Wild Oats XI
Wild Oats XI at the finishing line, 2011 Sydney-Hobart
|Yacht club|| Royal Prince Alfred Yacht Club|
Yacht Club Costa Smeralda
Hamilton Island Yacht Club
|Class||canting keel IRC supermaxi|
|Launched||2 December 2005|
|Notable victories||2005–2014, 2018 (nine) Sydney-Hobarts|
|Displacement||32T, of which 14T ballast|
|Length||30.48 m (100.00 ft)|
|Beam||5.1 m (16.73 ft)|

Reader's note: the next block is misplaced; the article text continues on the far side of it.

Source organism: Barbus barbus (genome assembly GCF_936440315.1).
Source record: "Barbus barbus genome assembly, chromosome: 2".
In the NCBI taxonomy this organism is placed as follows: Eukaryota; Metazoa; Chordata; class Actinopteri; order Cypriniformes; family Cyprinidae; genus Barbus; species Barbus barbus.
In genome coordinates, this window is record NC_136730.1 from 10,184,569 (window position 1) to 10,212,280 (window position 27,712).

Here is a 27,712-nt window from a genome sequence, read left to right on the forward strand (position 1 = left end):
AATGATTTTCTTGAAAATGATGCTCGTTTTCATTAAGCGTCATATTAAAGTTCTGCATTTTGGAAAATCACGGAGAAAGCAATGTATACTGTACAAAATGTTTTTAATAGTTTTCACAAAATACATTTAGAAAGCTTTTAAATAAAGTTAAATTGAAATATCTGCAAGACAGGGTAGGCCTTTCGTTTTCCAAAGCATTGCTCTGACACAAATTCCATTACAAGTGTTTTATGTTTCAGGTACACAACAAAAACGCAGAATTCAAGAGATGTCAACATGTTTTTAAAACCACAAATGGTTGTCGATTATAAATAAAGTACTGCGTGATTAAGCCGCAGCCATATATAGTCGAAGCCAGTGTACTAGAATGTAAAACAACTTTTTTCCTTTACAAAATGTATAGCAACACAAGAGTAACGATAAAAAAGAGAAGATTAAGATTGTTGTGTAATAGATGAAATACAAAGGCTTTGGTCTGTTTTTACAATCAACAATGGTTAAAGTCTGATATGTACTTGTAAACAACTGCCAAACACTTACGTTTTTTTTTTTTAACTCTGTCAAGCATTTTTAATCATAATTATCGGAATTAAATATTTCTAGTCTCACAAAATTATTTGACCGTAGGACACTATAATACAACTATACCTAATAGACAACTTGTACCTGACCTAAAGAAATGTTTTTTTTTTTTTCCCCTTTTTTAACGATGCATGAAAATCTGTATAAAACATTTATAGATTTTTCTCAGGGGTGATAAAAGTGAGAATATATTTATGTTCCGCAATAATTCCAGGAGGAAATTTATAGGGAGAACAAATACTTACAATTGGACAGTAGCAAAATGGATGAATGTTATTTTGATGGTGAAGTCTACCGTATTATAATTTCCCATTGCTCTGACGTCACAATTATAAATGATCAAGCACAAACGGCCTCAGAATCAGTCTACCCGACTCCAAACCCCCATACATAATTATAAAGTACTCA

|Draft||5.91 m (19.39 ft)|
|Sail area||mainsail 382 m2 (4,112 sq ft)|
jib 228 m2 (2,454 sq ft)
genoa 535 m2 (5,759 sq ft)
spinnaker 880 m2 (9,472 sq ft)
Wild Oats XI is a maxi yacht, most famous for being the former race record holder and a nine-times line honours winner of the Sydney to Hobart Yacht Race. Launched in 2005, she was owned by Bob Oatley (Oatley's estate since his passing in 2016) and skippered by New South Wales Mark Richards, who founded Palm Beach Yachts Australia.
Design and Construction